Town to limit new massage parlors
Also at meeting: Garbage put out too early, $600K for park
by Joseph Passantino
Reporter staff writer
May 19, 2013 | 2773 views | 0 0 comments | 15 15 recommendations | email to a friend | print
AIDING FIRST RESPONDERS – Secaucus Mayor Michael Gonnelli (left) accepts two checks for town first responder efforts from members of the Indian Caucus of Secaucus. Presenting Gonnelli with the donations are (from left) Namrita Changlani, secretary; Rajesh Nagpal, founder and president; and Raj Pardasani, committee member.
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The Secaucus Town Council introduced measures to keep the quality of life high at their meeting Tuesday night.

They discussed issues including garbage smelling bad in warmer weather, and problems with massage parlors.

The council introduced an ordinance to amend the town code concerning where certain types of personal services businesses can be located. Listed in the ordinance were “hair salons, barber shops, tanning salons, beauty parlors, tattoo parlors, nail salons and massage parlors.” But according to Mayor Michael Gonnelli, the impetus for the measure was more specific.

“This is mostly meant to limit the amount of massage parlors,” Gonnelli said, adding that “several times we’ve been going in and shutting massage parlors down” for illicit activities.

In December, three massage parlors in Secaucus were shut down for alleged fire and health code violations. Employees allegedly lacked appropriate certification and massage licenses, and were allegedly sleeping at all three parlors.

The measure, which will be up for a public hearing and final vote on June 25, stipulates that these new businesses cannot be located within 1,000 feet of a public or private elementary, high school, or college educational facility, nor any house of worship, according to Town Attorney Anthony D’Elia.
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“We’ve really been trying to put our focus on quality of life issues and that is a real one.” – Mayor Michael Gonnelli
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“The zoning code will be amended, and as part of that process, would address the massage parlor issue,” D’Elia said. “That will be one of many items addressed in the zoning code amendment.”

Another quality of life issue addressed at the meeting was the appropriate time at which residents should put out their garbage for collection.

Councilman James Clancy reminded the public that residents should not put their garbage out before 6 p.m. the day before it is to be collected, especially “with the warm weather coming.” He added that residents have up to eight hours to take back the garbage receptacles from curbside after pickup. Putting their garbage in containers is also paramount.

But Gonnelli said that a secondary problem that exists is that some residents do not use containers at all.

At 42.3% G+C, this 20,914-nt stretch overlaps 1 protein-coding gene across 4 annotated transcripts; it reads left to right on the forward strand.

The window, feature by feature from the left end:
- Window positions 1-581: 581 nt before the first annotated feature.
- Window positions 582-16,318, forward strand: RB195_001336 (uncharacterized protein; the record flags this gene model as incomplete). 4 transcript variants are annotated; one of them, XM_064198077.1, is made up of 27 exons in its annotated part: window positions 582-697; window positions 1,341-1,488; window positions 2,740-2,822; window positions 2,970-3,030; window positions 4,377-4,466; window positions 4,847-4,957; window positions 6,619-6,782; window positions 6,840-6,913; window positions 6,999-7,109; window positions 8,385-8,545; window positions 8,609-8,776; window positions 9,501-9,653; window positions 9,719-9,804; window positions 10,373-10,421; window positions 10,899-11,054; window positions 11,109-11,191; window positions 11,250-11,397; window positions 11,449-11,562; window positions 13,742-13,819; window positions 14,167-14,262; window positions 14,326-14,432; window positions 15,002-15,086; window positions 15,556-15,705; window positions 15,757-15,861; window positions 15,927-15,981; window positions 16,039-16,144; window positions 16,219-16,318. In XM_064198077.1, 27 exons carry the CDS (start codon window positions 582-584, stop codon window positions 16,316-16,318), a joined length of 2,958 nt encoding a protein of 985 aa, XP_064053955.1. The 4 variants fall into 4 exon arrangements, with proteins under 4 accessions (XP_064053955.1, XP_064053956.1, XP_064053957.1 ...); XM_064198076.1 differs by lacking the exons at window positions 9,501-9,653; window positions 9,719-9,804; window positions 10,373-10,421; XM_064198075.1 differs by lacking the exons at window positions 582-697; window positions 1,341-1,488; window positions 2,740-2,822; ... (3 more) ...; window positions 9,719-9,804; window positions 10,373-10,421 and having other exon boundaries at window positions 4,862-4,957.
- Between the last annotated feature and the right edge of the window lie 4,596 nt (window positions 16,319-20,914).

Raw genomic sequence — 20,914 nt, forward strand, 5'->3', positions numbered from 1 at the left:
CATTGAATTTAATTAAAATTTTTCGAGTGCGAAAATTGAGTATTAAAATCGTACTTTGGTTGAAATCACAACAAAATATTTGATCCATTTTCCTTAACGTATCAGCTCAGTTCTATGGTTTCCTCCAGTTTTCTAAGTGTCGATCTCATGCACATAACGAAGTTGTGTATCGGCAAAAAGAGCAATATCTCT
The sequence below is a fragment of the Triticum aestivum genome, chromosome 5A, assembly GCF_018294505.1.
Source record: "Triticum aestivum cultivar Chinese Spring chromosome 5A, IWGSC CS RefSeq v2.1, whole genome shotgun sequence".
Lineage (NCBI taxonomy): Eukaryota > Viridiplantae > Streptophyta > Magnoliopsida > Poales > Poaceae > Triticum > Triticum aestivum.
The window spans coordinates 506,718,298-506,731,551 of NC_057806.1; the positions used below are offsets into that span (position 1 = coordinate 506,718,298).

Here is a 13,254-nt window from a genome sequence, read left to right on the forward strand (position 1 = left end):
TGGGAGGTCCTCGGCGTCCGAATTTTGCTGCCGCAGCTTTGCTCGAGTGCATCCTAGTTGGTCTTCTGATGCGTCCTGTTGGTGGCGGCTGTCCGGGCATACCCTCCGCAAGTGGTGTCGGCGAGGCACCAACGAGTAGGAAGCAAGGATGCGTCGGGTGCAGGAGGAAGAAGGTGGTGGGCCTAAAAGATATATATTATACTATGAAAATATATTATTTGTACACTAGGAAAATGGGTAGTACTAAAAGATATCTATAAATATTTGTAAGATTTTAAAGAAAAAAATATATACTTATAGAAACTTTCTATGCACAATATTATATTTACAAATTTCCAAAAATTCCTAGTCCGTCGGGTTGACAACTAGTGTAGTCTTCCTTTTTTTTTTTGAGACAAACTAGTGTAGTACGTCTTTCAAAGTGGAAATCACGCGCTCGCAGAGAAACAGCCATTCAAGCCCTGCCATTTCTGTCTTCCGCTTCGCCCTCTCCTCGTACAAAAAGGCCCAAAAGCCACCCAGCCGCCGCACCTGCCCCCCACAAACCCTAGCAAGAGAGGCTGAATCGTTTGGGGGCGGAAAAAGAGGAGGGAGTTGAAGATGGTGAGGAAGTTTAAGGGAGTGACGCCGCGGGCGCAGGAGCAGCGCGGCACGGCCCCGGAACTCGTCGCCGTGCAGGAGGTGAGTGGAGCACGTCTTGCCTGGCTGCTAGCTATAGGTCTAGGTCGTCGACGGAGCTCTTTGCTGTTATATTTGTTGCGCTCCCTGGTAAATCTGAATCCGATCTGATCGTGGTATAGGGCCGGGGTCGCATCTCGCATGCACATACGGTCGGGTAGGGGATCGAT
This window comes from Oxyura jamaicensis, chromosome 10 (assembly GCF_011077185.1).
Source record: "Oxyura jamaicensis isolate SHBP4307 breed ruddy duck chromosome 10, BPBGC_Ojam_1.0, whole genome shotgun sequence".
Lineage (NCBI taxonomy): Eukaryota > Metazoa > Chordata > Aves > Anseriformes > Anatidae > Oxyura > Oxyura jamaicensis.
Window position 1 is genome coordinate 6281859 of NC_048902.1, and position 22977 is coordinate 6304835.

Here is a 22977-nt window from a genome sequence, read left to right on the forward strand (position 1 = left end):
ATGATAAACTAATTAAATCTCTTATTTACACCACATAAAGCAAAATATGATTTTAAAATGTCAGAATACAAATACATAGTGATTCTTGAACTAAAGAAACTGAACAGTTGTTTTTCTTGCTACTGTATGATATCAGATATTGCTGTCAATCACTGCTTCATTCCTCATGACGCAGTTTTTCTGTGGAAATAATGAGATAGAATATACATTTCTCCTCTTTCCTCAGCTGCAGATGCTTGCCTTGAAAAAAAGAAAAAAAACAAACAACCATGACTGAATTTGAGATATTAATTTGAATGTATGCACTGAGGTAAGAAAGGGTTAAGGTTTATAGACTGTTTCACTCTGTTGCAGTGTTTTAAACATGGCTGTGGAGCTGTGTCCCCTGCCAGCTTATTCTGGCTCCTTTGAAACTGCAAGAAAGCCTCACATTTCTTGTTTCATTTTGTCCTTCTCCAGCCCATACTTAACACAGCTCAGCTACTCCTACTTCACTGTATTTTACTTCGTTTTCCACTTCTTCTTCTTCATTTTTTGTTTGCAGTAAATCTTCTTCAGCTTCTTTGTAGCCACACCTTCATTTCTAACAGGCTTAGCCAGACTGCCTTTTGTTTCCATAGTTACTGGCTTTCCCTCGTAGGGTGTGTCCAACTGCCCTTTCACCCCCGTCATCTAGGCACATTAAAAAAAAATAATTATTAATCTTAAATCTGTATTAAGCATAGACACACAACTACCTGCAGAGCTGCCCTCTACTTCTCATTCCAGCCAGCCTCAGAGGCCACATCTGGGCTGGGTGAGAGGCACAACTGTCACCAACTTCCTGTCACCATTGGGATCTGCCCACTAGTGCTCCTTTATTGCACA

“We’ve really been trying to put our focus on quality of life issues and that is a real one,” he said. “We would like residents to adhere to that.”

Park improvements on the way

During the meeting, the council passed a bond ordinance appropriating $636,000 in upgrades to Buchmuller Park.

The town will add two new basketball courts, a new tennis court, and a new walkway, according to Town Administrator David Drumeler. The park’s infrastructure will be improved as well, with new parking, lighting, landscaping, drainage, and Americans with Disability Act compliance.

The most recent upgrades are part of a complete renovation of the park, following an original $1.6 million grant from the County Open Space Fund, Drumeler said.

Municipal budget to be adopted

Councilman Robert Costantino reported that the 2013 $46.3 million municipal budget is expected to be adopted at a meeting later this month. He said the town is waiting for the state to finish its review of it.

Council seeks comments on county budget

Gonnelli asked for the public to give their input on the Hudson County budget at a meeting to be held June 13 at the county freeholders’ chambers, third floor, 567 Pavonia Ave. in Jersey City. He noted that Secaucus residents’ county taxes will climb 10 percent if the proposed county budget is passed. He said the town budget, by contrast, will stay the same.

Property owners pay taxes that are made up of county, school, and town taxes.

“I encourage everyone to take a look at the county budget online and come out to comment,” he said.

First responders donations

In an early public portion of the meeting, the Indian Caucus of Secaucus made two $300 donations, one each to the Secaucus Emergency Fund and Firefighters Mutual Association Fund. The monies were raised at two of the group’s events, the Festival of Lights and Festival of Colors, according to Rajesh Nagpal, Indian Caucus founder and president.

Joseph Passantino may be reached at JoePass@hudsonreporter.com.

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